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Top European rights court rejects ethnic voting, striking blow to power sharing in Bosnia

The 1995 Dayton Agreement put an end to the Bosnia War and created an electoral system based around the three largest ethnic groups in the country. 

(CN) — The European Court of Human Rights ruled on Tuesday that the system for conducting elections in Bosnia and Herzegovina which forces voters to choose candidates based on ethnicity is discriminatory and should be scrapped. 

The Strasbourg-based court sided with political scientist Slaven Kovačević, who complained to the ECHR that elections in his country were undemocratic because they privilege the three largest ethnic groups: Bosniaks, Croats and Serbs. The current arrangement “amplif[ies] ethnic divisions in the country and undermine[s] the democratic character of elections,” the seven-judge panel wrote

The Balkan country’s political system was set up by the Dayton Agreement, a peace agreement signed in 1995 at the Wright-Patterson Air Force Base and named for the nearby city of Dayton, Ohio. The settlement put an end to the three-and-a-half-year-long Bosnian War, part of the larger Yugoslav Wars, which left more than 100,000 people dead. 

The three ethnic factions agreed to a power-sharing arrangement that only allowed “constituent peoples,” or Bosniaks, Croats and Serbs, to serve in parliament and created a three-way presidency made up of one person from each group. Other ethnic groups, which now make up about 4% of the population, were not given any consideration. 

The agreement also created the two “entities” of Bosnia and Herzegovina, which operate fairly independently but share a government. 

Kovačević, who serves as a political adviser to Željko Komšić, the current Croat member of the Presidency of Bosnia and Herzegovina, argued that he cannot vote for the candidates of his choice because they are not from from the “right” entity or of the “right” ethnic background.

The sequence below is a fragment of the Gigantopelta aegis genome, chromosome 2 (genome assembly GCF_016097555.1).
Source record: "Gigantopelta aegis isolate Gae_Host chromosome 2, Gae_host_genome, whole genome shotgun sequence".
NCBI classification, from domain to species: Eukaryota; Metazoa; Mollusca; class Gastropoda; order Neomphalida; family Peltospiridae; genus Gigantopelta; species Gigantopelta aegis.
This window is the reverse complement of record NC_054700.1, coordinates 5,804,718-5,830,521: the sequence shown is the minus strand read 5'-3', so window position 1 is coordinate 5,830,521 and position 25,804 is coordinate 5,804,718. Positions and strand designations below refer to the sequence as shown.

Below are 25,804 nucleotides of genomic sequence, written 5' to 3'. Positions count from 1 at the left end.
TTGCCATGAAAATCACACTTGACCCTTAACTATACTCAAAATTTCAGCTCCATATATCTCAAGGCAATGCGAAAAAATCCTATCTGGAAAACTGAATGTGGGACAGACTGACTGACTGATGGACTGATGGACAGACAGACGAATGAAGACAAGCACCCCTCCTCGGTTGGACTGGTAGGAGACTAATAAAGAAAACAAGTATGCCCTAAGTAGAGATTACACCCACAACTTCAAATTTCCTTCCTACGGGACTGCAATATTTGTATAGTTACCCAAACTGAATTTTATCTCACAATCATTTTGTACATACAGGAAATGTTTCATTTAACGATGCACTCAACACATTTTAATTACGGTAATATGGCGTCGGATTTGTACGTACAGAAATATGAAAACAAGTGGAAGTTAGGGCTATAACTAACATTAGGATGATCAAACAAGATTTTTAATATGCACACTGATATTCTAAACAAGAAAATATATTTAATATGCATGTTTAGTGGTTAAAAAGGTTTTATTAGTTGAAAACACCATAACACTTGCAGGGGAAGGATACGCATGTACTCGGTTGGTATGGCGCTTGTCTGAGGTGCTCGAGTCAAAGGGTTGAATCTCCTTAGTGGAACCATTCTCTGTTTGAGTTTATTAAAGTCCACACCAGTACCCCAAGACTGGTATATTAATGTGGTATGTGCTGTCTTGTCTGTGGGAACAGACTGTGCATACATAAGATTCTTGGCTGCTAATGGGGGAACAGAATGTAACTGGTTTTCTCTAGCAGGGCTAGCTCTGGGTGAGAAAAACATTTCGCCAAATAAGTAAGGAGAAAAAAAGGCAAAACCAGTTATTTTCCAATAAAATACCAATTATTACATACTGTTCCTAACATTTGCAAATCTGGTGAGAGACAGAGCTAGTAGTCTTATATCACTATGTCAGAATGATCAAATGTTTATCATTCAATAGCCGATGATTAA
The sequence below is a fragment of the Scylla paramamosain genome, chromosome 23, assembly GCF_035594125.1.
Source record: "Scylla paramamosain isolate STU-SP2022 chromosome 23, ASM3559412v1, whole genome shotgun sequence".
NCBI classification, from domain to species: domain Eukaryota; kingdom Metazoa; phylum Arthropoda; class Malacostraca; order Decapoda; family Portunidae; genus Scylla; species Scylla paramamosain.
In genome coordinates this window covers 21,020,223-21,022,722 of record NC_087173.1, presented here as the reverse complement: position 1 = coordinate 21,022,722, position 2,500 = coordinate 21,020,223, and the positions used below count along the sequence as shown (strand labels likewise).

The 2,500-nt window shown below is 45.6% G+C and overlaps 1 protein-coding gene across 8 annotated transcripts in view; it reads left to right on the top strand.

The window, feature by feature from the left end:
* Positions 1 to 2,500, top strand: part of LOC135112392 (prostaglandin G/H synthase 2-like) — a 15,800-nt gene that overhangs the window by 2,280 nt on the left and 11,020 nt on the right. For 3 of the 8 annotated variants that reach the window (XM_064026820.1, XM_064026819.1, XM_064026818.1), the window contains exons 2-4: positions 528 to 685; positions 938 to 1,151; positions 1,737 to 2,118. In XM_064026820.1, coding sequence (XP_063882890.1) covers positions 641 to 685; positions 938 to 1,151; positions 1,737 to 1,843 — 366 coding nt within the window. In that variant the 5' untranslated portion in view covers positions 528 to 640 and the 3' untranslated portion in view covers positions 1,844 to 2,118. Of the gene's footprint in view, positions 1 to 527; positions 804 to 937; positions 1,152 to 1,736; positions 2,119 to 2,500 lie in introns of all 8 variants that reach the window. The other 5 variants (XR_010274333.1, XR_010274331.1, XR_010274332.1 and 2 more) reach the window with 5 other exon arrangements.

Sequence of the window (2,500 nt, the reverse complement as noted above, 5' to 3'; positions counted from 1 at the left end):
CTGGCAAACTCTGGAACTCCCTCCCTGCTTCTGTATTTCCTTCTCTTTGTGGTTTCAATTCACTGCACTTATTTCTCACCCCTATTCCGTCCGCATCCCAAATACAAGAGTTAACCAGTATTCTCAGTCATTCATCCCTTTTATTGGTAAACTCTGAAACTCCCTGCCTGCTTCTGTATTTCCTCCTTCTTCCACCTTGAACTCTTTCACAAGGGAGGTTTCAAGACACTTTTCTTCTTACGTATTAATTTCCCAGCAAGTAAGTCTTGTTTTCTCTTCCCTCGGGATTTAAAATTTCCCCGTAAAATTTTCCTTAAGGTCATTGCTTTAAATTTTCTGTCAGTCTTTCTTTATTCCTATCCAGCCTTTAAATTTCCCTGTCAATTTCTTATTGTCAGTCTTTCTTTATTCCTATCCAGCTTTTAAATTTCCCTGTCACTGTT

The court agreed, finding that the country was not truly democratic. Bosnia and Herzegovina “is not a genuine democracy but an 'ethnocracy' in which ethnicity — and not citizenship — was the key to securing power and resources,” the judges wrote in the 6-1 decision. 

The decision, which was leaked on Monday by news outlet, could upend the entire political system, but it is unclear if the country will actually implement the ruling. In 2009, the ECHR ruled in Sejdić and Finci v. Bosnia and Herzegovina that the ethnic restrictions on the office of the presidency were discriminatory. Dervo Sejdić and Jakob Finci, who are of Romani and Jewish ethnicity respectively and therefore not eligible to stand as candidates, brought the complaint. 

The country’s prime minister, Nermin Nikšić, expressed reservations that the ruling will meaningfully change the political system. “Unfortunately, experience teaches us that the verdict itself in Bosnia and Herzegovina does not mean that it will automatically be implemented,” he said in a statement. 

Bosnian Serb politician Nenad Nešić, who currently serves as the minister of security, pushed back against the decision, saying that it was “jeopardizing the will” of the country’s 1.2 million Bosnian Serbs. “No reasonable and intelligent person would ever interfere with the national identity of others or the will of the majority of other collective peoples,” he said in a statement. 

Since the 2009 decision, four more complaints have been brought by citizens of Bosnia and Herzegovina who were declared ineligible to run for president because of their ethnic backgrounds. The court has held in every case that the system is illegal. However, the country has refused to implement any changes and the Council of Europe, the body which oversees the court, has been unable to force the government to alter the voting stem. 

Nearly a decade ago, the United Kingdom and Germany teamed up to put diplomatic pressure on the country to make the needed changes to its constitution. In 2021, a multi-party coalition pledged to implement all of the outstanding judgments from the ECHR within six months. All of these efforts have failed. 

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Categories / Civil Rights, Courts, Government, International, Politics, Uncategorized

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